From Our Editors
As with so many worthwhile endeavors, Guide Dogs for the Blind began in response to a critical need. In the spring of 1942, founders Lois Merrihew and Don Donaldson recognized that many service members were returning from World War II with visual impairments. Although select guide-dog schools existed on the East Coast, there wasn’t anything available on the West Coast. The duo decided to open a campus in San Francisco where not only would the best and brightest pups train to become guide dogs, but their owners would be welcomed and shown how to use their companions to lead a more fulfilling life.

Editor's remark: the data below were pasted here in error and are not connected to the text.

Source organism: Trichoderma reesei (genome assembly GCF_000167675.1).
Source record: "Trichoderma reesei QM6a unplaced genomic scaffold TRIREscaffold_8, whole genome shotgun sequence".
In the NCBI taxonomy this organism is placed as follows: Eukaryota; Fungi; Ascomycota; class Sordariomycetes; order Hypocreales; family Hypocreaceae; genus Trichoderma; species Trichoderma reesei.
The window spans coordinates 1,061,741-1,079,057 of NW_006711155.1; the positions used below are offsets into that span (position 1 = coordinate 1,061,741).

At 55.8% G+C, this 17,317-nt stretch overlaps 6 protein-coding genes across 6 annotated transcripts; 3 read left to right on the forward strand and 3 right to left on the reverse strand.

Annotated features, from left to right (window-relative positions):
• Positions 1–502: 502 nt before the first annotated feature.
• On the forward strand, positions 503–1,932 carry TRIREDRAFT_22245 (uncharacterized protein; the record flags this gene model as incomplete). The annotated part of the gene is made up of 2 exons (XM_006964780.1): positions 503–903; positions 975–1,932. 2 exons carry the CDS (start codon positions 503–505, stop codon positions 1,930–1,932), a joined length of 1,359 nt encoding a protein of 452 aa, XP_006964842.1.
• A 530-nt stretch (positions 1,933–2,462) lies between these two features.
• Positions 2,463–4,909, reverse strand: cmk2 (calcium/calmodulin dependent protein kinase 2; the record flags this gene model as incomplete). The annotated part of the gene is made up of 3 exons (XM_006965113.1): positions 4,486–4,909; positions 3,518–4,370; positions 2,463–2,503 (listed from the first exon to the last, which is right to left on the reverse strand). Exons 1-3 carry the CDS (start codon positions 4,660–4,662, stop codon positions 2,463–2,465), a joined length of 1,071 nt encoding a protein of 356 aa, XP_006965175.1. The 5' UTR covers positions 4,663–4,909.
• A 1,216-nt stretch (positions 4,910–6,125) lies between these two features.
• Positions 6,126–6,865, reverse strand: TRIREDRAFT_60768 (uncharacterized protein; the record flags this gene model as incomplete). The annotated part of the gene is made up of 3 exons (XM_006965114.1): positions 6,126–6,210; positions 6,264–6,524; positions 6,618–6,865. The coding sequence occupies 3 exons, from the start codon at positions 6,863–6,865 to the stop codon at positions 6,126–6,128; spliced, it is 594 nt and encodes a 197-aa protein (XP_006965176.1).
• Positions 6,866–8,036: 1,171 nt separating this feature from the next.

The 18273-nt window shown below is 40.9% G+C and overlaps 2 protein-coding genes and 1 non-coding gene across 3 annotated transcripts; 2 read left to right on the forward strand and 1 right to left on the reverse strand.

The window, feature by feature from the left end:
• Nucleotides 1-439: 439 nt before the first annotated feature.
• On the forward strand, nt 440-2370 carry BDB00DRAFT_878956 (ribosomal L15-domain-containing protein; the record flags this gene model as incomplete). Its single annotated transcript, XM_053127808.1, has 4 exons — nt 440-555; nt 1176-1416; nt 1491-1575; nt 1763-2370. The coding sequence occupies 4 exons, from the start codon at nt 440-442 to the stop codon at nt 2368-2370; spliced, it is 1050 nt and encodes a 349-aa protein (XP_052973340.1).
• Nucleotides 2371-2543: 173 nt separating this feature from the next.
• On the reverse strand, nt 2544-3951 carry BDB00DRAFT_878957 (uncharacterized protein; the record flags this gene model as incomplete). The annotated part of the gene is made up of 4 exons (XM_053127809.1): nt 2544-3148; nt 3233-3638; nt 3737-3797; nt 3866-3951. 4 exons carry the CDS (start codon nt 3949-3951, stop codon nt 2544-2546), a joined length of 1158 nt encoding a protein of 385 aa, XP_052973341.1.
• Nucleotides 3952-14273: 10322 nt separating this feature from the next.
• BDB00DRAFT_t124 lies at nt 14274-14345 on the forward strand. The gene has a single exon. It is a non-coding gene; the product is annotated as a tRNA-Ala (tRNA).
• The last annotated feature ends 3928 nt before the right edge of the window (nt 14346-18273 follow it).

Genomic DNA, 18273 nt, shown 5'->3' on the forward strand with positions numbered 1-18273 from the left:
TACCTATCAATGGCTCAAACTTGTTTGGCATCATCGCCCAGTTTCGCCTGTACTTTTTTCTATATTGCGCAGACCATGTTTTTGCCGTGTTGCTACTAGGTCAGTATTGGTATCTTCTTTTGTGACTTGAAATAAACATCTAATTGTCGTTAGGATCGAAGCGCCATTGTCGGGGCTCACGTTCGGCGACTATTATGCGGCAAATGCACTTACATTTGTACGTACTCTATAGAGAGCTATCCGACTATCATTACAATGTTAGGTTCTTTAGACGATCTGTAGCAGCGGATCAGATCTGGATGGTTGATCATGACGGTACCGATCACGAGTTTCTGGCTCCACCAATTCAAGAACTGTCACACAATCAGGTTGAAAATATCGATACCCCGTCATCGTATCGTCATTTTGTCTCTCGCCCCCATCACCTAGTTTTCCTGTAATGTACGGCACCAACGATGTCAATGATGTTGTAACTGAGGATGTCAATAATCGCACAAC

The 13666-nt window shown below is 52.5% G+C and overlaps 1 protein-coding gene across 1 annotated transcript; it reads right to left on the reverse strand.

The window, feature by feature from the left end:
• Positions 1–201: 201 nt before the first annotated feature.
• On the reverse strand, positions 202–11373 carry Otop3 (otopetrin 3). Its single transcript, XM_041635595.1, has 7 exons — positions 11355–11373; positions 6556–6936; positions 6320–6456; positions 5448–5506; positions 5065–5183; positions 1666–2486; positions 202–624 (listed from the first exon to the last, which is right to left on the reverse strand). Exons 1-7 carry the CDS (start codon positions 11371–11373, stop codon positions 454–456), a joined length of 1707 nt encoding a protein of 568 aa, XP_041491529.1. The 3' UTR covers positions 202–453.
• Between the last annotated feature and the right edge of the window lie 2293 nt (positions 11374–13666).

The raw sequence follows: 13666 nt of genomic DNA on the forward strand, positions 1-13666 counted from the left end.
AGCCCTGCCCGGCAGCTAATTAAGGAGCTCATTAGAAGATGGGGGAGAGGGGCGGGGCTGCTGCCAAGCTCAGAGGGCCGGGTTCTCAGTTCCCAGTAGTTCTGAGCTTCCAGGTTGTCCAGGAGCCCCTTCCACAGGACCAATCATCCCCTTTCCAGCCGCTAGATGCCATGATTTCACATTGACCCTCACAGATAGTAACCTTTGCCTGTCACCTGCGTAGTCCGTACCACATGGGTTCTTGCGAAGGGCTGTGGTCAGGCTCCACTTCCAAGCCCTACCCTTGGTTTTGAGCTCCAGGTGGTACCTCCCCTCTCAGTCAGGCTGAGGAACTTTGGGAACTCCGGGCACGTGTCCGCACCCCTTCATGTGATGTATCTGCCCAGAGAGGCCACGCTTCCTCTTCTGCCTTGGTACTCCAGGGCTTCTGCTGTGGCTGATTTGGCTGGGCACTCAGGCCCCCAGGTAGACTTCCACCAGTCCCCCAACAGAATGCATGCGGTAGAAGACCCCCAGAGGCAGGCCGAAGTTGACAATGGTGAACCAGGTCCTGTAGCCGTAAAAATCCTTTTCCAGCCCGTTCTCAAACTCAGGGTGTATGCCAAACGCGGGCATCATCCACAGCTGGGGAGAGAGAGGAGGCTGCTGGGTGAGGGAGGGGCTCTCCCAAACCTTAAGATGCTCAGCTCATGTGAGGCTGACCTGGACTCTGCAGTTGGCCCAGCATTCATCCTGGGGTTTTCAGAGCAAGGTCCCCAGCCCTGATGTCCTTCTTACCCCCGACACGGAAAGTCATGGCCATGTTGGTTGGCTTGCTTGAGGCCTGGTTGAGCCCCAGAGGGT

More than 70 years later, the school has graduated more than 10,000 teams of guide dogs and their human masters from its training programs. The school has also expanded considerably in terms of physical size, encompassing both an 11-acre main campus in San Rafael, California, as well as a campus in Boring, Oregon, that opened in 1995. At each location, labrador retrievers, golden retrievers, and crosses of the two breeds train from an early age under the tutelage of licensed instructors, who impart all of the necessary skills to help visually impaired owners navigate daily life.
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